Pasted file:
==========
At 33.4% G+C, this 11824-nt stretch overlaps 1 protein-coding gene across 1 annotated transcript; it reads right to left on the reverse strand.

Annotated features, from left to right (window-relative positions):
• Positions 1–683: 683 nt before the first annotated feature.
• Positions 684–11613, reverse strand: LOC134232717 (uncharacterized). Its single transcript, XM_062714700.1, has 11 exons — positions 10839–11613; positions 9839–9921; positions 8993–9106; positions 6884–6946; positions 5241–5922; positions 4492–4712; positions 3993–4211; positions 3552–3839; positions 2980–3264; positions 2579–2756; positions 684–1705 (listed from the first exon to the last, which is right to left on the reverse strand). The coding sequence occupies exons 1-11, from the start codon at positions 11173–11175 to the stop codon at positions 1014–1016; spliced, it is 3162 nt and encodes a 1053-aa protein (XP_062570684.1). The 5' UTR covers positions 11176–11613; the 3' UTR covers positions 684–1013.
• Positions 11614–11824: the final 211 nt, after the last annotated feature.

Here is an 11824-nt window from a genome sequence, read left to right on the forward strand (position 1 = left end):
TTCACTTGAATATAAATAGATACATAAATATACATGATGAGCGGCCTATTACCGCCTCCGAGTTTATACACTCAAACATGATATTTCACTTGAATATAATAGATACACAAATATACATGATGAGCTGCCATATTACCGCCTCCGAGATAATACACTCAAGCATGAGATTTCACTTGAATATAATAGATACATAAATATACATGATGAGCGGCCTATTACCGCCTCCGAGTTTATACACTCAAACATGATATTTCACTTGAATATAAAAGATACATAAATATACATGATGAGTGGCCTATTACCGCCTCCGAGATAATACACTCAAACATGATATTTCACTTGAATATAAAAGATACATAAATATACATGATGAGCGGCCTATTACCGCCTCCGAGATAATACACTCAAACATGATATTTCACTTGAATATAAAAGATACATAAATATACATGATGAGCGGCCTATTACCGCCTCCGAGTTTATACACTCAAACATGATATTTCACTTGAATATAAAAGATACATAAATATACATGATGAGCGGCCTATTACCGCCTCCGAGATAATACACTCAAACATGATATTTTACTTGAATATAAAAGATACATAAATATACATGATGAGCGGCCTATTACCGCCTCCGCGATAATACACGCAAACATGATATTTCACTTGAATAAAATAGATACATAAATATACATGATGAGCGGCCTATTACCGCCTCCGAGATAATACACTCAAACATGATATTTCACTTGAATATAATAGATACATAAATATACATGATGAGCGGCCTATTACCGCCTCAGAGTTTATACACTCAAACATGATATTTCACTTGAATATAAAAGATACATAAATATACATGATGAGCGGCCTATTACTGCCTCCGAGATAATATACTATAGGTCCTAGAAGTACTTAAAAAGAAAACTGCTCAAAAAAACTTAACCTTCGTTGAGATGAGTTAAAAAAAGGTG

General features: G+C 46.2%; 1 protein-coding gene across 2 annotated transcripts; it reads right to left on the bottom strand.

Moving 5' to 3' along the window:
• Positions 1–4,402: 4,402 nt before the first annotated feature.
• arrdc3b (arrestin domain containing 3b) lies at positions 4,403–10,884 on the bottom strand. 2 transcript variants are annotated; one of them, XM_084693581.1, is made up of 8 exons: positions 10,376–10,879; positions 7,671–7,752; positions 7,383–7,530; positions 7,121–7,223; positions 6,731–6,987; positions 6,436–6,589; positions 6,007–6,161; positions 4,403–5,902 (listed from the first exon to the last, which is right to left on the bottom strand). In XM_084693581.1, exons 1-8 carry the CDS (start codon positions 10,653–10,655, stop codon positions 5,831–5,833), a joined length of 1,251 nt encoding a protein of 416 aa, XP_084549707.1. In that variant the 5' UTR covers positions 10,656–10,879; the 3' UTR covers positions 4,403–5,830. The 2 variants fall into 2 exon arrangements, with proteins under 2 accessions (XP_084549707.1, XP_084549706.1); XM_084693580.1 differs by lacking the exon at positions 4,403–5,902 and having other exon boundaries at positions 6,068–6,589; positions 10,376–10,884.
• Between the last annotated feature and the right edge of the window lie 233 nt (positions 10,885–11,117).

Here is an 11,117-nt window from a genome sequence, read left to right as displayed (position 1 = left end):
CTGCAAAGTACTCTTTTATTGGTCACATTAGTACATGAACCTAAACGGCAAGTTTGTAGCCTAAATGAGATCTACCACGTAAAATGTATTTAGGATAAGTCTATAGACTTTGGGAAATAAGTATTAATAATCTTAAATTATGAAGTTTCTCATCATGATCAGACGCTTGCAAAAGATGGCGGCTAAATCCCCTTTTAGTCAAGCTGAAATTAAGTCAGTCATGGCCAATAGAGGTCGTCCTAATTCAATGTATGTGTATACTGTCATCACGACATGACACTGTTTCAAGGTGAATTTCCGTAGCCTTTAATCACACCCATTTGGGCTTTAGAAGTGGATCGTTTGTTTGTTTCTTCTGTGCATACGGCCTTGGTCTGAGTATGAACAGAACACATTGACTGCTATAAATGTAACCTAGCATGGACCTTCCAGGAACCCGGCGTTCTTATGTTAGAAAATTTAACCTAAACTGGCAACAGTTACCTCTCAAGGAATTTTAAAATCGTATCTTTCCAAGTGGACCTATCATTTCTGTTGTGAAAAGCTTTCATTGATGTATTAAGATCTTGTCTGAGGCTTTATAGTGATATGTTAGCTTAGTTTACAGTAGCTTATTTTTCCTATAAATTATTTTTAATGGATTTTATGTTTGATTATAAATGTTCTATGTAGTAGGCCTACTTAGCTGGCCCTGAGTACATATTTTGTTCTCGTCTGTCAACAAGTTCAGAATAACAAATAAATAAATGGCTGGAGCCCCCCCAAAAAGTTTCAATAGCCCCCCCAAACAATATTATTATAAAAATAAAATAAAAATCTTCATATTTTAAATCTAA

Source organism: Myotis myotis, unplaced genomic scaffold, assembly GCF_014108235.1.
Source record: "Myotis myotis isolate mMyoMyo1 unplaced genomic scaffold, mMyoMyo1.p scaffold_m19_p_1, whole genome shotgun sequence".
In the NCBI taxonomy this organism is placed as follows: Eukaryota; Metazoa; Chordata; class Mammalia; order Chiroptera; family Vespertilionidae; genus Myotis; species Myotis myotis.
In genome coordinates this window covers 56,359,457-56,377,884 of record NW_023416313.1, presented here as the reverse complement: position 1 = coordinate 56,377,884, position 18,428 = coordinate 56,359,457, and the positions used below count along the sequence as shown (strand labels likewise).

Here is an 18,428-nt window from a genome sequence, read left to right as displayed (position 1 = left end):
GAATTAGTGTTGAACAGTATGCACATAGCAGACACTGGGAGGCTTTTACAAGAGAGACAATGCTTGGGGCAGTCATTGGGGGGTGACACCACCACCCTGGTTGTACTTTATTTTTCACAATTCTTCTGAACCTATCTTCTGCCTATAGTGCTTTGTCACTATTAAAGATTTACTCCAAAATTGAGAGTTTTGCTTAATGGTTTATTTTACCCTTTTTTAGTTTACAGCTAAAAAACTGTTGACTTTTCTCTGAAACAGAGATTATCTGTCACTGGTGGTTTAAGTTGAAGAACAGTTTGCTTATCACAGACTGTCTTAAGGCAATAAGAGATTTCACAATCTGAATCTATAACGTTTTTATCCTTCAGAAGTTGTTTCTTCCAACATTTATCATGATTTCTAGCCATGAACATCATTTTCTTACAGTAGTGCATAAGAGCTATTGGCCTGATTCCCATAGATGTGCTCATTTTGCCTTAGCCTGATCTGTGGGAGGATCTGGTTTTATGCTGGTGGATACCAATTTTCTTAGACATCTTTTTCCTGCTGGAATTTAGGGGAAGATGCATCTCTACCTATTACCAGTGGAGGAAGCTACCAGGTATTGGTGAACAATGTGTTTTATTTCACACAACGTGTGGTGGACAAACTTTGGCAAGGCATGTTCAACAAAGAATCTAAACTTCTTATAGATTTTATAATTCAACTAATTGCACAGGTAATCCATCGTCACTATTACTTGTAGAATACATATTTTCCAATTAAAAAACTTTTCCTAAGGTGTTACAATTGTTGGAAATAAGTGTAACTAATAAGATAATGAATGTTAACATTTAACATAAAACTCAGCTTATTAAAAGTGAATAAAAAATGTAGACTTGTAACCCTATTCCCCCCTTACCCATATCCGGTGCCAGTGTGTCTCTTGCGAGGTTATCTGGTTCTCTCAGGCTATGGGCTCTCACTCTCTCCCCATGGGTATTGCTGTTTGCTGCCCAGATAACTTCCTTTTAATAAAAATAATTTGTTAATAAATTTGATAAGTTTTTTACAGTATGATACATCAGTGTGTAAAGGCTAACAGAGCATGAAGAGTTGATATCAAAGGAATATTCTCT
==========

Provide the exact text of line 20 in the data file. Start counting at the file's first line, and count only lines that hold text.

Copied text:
GAATTAGTGTTGAACAGTATGCACATAGCAGACACTGGGAGGCTTTTACAAGAGAGACAATGCTTGGGGCAGTCATTGGGGGGTGACACCACCACCCTGGTTGTACTTTATTTTTCACAATTCTTCTGAACCTATCTTCTGCCTATAGTGCTTTGTCACTATTAAAGATTTACTCCAAAATTGAGAGTTTTGCTTAATGGTTTATTTTACCCTTTTTTAGTTTACAGCTAAAAAACTGTTGACTTTTCTCTGAAACAGAGATTATCTGTCACTGGTGGTTTAAGTTGAAGAACAGTTTGCTTATCACAGACTGTCTTAAGGCAATAAGAGATTTCACAATCTGAATCTATAACGTTTTTATCCTTCAGAAGTTGTTTCTTCCAACATTTATCATGATTTCTAGCCATGAACATCATTTTCTTACAGTAGTGCATAAGAGCTATTGGCCTGATTCCCATAGATGTGCTCATTTTGCCTTAGCCTGATCTGTGGGAGGATCTGGTTTTATGCTGGTGGATACCAATTTTCTTAGACATCTTTTTCCTGCTGGAATTTAGGGGAAGATGCATCTCTACCTATTACCAGTGGAGGAAGCTACCAGGTATTGGTGAACAATGTGTTTTATTTCACACAACGTGTGGTGGACAAACTTTGGCAAGGCATGTTCAACAAAGAATCTAAACTTCTTATAGATTTTATAATTCAACTAATTGCACAGGTAATCCATCGTCACTATTACTTGTAGAATACATATTTTCCAATTAAAAAACTTTTCCTAAGGTGTTACAATTGTTGGAAATAAGTGTAACTAATAAGATAATGAATGTTAACATTTAACATAAAACTCAGCTTATTAAAAGTGAATAAAAAATGTAGACTTGTAACCCTATTCCCCCCTTACCCATATCCGGTGCCAGTGTGTCTCTTGCGAGGTTATCTGGTTCTCTCAGGCTATGGGCTCTCACTCTCTCCCCATGGGTATTGCTGTTTGCTGCCCAGATAACTTCCTTTTAATAAAAATAATTTGTTAATAAATTTGATAAGTTTTTTACAGTATGATACATCAGTGTGTAAAGGCTAACAGAGCATGAAGAGTTGATATCAAAGGAATATTCTCT